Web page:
Absolut Vodka has an advertising theme "In An Absolut World" which tries to associate their product with memorable places, situations, and sites all over the world. They've shown skiing, climate, cities, and thousands of other images. Each ad has some form of an image of a bottle of vodka. The goal is to associate Absolut Vodka with something for which most people who see the ad will have a pleasant memory or a favorable impression.
Cultural associations are pretty tricky, even for large, experienced companies. The Chevy Nova did not sell well in Latin America because, in Spanish, "no va" means "won't go." When "martini" is transliterated into Chinese, it means "the horse kicked you." That's not a bad description, actually, but not so good for sales.
When Coca-Cola first started selling in China, the product name in Chinese meant "bite the wax tadpole." Many thousands of dollars later, their name meant "may the happy mouth rejoice," which is an obvious improvement.
Large international advertisers like Absolut spend significant sums of money on focus groups, cultural research, and polling to see how people view ads before they're run. Thus, whenever we see an ad from an expensive campaign, we can be pretty sure that the people who paid for the ad were careful to make sure that the intended audience would have a favorable impression.
The Absolut ad shown here is no exception; the advertising agency clearly expected the readers of the Mexican magazine Quien to have a favorable view of a map showing the US-Mexican border as it was before 1848. The blogger who posted the ad wrote,
But in an "Absolut World," wonderful things can happen, including getting the U.S.-Mexico border straight once and for all.
There were comments in favor of the concept behind the ad:
I love this ad! Let us never forget that a large part of the U.S. was once Mexico. How then can we be immigrants on what was once our land?. Que Viva Mexico!
And comments against the ad:
I was born and raised and educated in Mexico, this has got to be the biggest sour grapes ad ever. We lost tons of what was then OUR territory, because we were weak, stupid and corrupt, no one in Mexico cared about 2/3 of the old Nueva Espana until after they discovered gold in California and no one in Mexico cared about that territory until the USA built it up with roads, cities, towns, services, industry in the early 20th century. Guess what, it's the 21st century and Mexico is still weak, stupid and corrupt, socially, economically and governmentally. Instead of working to build a great society, instead of Mexican society working as a team and building a 1st class country with the tons of human and natural resources we have, we covet jealously what we could have had, what the USA became and is. It's because the Americans are smart and they have their checks and balances socially, politically and economically they built an empire out of 13 piece of dirt colonies. The Spaniards gave us an empire in terms of land and as a society we pissed it away. The problem is that Mexicans never look at themselves as the problem, which we are, naturally we always look at some one else to blame for our own failings.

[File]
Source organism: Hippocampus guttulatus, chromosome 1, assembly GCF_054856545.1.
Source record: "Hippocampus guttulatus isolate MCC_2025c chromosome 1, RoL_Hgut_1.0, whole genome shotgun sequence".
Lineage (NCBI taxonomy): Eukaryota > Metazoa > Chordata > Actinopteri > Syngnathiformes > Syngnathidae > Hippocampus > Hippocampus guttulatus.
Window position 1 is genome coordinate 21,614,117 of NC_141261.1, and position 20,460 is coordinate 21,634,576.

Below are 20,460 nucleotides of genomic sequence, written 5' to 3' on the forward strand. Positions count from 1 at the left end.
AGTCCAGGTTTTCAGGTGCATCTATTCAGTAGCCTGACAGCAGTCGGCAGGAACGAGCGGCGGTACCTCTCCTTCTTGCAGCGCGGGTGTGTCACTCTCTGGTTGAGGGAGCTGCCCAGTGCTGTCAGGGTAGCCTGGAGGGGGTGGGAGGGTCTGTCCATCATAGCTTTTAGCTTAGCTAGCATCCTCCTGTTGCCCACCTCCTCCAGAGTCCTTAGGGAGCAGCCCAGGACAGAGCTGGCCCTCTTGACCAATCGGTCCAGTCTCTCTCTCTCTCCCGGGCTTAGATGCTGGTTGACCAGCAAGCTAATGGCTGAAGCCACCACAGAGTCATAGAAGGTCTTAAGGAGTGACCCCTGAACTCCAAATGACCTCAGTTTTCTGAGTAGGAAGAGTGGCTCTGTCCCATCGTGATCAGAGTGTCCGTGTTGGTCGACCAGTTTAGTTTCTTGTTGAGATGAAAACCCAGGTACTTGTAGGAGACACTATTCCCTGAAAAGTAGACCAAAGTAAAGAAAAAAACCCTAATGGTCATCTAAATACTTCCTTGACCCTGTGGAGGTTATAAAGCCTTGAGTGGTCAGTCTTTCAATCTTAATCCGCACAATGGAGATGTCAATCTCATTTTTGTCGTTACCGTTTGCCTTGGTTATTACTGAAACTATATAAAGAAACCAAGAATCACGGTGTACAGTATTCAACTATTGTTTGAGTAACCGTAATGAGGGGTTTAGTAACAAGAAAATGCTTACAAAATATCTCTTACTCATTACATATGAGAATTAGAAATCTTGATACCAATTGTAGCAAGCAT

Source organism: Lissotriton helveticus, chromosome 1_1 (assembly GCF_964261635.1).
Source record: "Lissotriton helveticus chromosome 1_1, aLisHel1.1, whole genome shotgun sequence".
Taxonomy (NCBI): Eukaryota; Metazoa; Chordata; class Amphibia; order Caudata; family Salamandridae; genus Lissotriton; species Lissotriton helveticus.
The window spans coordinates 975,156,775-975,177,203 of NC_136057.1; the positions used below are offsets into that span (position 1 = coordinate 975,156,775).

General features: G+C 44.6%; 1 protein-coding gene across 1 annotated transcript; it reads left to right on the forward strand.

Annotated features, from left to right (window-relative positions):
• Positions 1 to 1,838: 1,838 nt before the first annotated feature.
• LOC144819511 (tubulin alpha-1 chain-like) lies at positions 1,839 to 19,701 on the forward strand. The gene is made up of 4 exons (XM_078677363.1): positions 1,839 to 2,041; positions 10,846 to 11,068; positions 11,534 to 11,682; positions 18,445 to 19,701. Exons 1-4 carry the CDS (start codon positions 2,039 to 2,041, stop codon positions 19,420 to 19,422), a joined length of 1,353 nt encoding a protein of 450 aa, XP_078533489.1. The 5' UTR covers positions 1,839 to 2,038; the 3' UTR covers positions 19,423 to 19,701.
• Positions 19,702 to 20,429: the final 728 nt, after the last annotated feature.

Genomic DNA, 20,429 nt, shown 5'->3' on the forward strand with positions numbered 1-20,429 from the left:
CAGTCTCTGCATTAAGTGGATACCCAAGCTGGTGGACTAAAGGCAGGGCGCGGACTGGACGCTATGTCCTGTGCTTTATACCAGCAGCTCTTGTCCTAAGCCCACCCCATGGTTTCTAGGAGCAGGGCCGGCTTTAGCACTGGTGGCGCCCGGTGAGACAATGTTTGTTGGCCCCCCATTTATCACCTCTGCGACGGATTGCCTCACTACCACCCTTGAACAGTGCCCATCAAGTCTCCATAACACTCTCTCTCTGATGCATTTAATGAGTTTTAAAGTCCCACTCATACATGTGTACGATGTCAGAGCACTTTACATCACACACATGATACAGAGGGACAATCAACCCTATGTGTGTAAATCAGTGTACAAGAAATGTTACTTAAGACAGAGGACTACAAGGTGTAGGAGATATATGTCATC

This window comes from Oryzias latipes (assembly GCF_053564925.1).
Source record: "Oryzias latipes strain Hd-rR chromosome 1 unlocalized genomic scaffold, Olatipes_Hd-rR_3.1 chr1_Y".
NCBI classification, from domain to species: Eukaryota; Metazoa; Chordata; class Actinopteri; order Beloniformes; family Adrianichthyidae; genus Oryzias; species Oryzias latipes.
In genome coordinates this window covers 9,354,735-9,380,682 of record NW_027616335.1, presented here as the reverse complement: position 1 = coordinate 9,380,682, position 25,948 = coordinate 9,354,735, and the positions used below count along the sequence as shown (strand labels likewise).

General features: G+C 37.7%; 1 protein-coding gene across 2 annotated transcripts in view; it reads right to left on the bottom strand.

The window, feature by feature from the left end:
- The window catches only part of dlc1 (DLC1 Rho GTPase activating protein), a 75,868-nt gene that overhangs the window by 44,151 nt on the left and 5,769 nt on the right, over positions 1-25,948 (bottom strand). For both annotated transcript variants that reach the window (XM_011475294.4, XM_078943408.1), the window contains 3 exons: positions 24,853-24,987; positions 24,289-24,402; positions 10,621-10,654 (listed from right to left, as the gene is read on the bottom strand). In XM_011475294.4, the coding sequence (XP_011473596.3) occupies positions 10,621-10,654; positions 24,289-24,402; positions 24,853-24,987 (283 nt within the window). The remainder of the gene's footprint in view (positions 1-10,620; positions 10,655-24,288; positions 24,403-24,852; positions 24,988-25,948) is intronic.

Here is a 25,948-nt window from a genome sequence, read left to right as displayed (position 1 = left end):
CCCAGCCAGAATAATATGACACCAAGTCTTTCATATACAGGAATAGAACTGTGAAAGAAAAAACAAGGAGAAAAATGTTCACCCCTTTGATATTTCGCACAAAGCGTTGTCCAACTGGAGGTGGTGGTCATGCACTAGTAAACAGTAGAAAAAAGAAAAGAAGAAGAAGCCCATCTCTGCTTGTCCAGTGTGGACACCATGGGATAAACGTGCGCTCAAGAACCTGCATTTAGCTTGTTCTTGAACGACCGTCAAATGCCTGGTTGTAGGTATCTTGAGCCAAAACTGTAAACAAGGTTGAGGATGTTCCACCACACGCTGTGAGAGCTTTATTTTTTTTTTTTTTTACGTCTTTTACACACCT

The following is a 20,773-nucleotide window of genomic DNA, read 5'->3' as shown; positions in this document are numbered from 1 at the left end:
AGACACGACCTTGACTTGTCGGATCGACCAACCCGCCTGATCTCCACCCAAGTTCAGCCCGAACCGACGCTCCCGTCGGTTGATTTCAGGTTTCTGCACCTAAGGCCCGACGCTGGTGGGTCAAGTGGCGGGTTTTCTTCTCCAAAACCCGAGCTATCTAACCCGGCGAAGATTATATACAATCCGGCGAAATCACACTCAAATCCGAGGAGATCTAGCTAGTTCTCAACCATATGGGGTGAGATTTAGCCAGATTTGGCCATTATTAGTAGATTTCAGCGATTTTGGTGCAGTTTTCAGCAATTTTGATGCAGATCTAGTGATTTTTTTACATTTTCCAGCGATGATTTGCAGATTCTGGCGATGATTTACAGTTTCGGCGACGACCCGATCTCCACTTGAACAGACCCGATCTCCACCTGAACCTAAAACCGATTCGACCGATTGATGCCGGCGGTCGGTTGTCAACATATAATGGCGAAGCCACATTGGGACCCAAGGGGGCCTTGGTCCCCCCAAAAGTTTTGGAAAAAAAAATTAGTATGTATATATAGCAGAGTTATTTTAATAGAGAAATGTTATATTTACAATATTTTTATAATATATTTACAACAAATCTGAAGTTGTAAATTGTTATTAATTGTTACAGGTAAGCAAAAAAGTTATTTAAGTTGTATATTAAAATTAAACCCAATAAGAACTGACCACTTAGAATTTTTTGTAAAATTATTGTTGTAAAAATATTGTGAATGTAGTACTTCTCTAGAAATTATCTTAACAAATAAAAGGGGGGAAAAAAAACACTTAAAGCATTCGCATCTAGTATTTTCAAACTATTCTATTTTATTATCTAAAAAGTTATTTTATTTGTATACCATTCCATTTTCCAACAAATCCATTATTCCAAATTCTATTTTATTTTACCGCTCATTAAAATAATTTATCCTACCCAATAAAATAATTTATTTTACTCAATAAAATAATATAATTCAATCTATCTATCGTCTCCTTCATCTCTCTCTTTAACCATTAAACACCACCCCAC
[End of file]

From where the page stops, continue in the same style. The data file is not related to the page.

I had the good fortune of marrying into an American family that embraced me regardless of my origins. These social and political conservatives are some of the most generous and hard working people and some of the closest knit humans you will find. I am lucky to have left Mexico, and I will never return to Mexico, I will die for the USA and my sons will die for the USA because it has given me everything.
The important point is not that bloggers who saw the ad agreed or disagreed about the map. What's important is that a highly-paid ad agency believed that most Mexicans who saw the ad would be favorably impressed. Absolut believes that they will gain by linking their concept of "An Absolut World" to a world in which significant parts of the American West are part of Mexico.
Ad executives are acutely aware of what their audience wants. They don't always get it right, but the feedback loop of the marketplace naturally incentives them to give it their best shot each and every time.
Scragged has previously discussed what illegal immigrants from Mexico feel "is already theirs" in the United States. It has become so clear that European businesses are now seeing and marketing to it. Nobody can say we weren't warned.